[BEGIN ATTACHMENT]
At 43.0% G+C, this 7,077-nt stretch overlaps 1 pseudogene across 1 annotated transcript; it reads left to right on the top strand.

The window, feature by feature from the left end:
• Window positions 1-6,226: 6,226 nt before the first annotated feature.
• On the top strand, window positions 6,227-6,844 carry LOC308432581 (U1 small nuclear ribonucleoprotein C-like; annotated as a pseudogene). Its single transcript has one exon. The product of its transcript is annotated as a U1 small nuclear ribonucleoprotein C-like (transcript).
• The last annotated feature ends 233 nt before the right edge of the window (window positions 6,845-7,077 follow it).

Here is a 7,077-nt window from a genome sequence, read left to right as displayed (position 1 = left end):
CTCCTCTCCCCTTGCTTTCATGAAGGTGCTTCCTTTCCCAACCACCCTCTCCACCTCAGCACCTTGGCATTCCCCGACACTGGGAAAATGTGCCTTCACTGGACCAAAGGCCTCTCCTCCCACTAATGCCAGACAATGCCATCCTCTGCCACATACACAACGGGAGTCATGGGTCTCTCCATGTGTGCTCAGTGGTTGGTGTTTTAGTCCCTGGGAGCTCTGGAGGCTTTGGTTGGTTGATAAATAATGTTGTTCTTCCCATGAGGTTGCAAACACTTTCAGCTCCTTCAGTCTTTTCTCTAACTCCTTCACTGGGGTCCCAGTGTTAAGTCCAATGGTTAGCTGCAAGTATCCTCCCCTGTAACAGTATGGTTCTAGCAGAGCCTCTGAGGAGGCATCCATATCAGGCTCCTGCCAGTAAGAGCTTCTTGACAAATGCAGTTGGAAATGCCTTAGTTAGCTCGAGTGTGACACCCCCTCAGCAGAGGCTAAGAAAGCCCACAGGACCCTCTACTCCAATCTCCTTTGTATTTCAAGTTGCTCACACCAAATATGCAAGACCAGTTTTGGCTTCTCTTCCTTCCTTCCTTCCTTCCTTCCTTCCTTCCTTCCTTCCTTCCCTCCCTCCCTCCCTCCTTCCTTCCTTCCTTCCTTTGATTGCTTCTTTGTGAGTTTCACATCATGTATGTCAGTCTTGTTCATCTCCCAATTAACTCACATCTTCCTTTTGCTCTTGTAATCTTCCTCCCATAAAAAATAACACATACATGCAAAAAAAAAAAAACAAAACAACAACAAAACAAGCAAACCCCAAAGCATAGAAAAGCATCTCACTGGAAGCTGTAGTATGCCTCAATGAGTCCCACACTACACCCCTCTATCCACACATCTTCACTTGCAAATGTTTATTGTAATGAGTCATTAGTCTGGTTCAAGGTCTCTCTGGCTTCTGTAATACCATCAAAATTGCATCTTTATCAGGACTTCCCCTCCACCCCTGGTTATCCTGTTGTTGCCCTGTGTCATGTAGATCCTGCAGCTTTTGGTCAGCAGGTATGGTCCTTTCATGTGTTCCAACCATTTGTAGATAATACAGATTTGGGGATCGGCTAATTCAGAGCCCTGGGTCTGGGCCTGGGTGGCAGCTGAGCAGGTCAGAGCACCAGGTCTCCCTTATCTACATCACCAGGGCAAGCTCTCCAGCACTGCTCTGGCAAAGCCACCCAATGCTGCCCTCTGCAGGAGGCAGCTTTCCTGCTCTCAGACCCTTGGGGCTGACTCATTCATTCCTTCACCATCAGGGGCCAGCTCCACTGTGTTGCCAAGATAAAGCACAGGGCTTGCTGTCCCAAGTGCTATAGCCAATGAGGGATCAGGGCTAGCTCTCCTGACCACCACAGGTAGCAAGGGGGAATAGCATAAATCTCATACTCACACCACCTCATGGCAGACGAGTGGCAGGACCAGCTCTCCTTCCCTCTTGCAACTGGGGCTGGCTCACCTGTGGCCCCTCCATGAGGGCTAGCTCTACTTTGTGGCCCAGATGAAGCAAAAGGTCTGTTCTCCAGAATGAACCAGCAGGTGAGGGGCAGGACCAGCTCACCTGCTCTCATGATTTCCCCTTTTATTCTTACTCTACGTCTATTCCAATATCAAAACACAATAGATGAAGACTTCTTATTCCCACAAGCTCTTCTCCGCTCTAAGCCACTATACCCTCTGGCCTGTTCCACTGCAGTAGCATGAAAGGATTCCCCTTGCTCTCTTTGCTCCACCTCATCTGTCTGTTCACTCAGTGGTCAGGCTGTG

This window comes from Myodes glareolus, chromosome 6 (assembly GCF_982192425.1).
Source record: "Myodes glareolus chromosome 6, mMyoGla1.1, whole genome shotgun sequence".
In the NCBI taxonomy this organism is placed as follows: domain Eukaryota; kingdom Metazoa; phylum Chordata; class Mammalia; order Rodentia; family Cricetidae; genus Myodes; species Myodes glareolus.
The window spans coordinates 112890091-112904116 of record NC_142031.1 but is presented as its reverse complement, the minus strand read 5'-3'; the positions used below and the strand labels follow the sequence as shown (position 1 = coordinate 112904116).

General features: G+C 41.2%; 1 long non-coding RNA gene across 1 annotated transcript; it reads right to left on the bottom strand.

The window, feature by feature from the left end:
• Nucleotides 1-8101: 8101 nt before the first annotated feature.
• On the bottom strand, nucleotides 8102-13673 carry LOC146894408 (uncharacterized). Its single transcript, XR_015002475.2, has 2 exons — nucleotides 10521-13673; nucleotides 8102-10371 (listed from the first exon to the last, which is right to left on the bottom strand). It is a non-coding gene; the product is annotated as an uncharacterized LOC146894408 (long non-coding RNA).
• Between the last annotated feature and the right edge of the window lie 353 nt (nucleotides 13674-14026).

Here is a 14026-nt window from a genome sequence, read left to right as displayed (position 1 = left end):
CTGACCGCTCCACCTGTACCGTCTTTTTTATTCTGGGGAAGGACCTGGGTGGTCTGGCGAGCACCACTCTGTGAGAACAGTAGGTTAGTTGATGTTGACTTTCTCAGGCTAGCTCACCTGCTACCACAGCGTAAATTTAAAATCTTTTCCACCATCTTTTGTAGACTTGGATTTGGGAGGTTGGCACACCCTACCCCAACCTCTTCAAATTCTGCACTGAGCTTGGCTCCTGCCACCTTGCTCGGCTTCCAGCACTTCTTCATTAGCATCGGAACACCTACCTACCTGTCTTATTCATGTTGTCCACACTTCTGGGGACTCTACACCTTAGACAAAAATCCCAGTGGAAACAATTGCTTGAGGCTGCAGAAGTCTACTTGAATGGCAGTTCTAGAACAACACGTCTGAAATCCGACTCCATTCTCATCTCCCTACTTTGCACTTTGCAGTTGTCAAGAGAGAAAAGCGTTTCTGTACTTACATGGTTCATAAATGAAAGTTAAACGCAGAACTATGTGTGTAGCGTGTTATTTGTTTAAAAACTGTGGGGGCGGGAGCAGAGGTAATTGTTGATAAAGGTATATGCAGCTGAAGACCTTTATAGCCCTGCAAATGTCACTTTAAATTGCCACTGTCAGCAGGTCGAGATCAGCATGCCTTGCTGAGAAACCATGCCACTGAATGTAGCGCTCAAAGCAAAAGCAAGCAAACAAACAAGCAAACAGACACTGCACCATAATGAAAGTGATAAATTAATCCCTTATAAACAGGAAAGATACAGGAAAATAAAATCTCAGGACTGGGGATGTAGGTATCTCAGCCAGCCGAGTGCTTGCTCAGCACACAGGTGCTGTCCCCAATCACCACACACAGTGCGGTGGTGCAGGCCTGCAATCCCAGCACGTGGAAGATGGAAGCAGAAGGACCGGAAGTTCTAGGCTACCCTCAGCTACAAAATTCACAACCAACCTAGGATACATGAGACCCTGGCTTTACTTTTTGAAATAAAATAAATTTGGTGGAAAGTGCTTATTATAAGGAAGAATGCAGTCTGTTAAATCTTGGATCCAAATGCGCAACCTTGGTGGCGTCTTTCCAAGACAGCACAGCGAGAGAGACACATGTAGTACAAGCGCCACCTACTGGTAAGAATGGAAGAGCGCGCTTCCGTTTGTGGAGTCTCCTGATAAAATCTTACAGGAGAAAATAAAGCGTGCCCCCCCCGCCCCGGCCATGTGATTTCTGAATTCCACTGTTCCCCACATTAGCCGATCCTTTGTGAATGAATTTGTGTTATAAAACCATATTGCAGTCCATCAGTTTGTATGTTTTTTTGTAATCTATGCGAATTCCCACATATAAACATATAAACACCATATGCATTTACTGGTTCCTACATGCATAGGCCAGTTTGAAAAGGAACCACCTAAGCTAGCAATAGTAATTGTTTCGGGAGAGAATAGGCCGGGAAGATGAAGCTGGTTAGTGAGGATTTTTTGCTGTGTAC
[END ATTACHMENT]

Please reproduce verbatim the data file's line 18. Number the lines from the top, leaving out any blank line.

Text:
CTGACCGCTCCACCTGTACCGTCTTTTTTATTCTGGGGAAGGACCTGGGTGGTCTGGCGAGCACCACTCTGTGAGAACAGTAGGTTAGTTGATGTTGACTTTCTCAGGCTAGCTCACCTGCTACCACAGCGTAAATTTAAAATCTTTTCCACCATCTTTTGTAGACTTGGATTTGGGAGGTTGGCACACCCTACCCCAACCTCTTCAAATTCTGCACTGAGCTTGGCTCCTGCCACCTTGCTCGGCTTCCAGCACTTCTTCATTAGCATCGGAACACCTACCTACCTGTCTTATTCATGTTGTCCACACTTCTGGGGACTCTACACCTTAGACAAAAATCCCAGTGGAAACAATTGCTTGAGGCTGCAGAAGTCTACTTGAATGGCAGTTCTAGAACAACACGTCTGAAATCCGACTCCATTCTCATCTCCCTACTTTGCACTTTGCAGTTGTCAAGAGAGAAAAGCGTTTCTGTACTTACATGGTTCATAAATGAAAGTTAAACGCAGAACTATGTGTGTAGCGTGTTATTTGTTTAAAAACTGTGGGGGCGGGAGCAGAGGTAATTGTTGATAAAGGTATATGCAGCTGAAGACCTTTATAGCCCTGCAAATGTCACTTTAAATTGCCACTGTCAGCAGGTCGAGATCAGCATGCCTTGCTGAGAAACCATGCCACTGAATGTAGCGCTCAAAGCAAAAGCAAGCAAACAAACAAGCAAACAGACACTGCACCATAATGAAAGTGATAAATTAATCCCTTATAAACAGGAAAGATACAGGAAAATAAAATCTCAGGACTGGGGATGTAGGTATCTCAGCCAGCCGAGTGCTTGCTCAGCACACAGGTGCTGTCCCCAATCACCACACACAGTGCGGTGGTGCAGGCCTGCAATCCCAGCACGTGGAAGATGGAAGCAGAAGGACCGGAAGTTCTAGGCTACCCTCAGCTACAAAATTCACAACCAACCTAGGATACATGAGACCCTGGCTTTACTTTTTGAAATAAAATAAATTTGGTGGAAAGTGCTTATTATAAGGAAGAATGCAGTCTGTTAAATCTTGGATCCAAATGCGCAACCTTGGTGGCGTCTTTCCAAGACAGCACAGCGAGAGAGACACATGTAGTACAAGCGCCACCTACTGGTAAGAATGGAAGAGCGCGCTTCCGTTTGTGGAGTCTCCTGATAAAATCTTACAGGAGAAAATAAAGCGTGCCCCCCCCGCCCCGGCCATGTGATTTCTGAATTCCACTGTTCCCCACATTAGCCGATCCTTTGTGAATGAATTTGTGTTATAAAACCATATTGCAGTCCATCAGTTTGTATGTTTTTTTGTAATCTATGCGAATTCCCACATATAAACATATAAACACCATATGCATTTACTGGTTCCTACATGCATAGGCCAGTTTGAAAAGGAACCACCTAAGCTAGCAATAGTAATTGTTTCGGGAGAGAATAGGCCGGGAAGATGAAGCTGGTTAGTGAGGATTTTTTGCTGTGTAC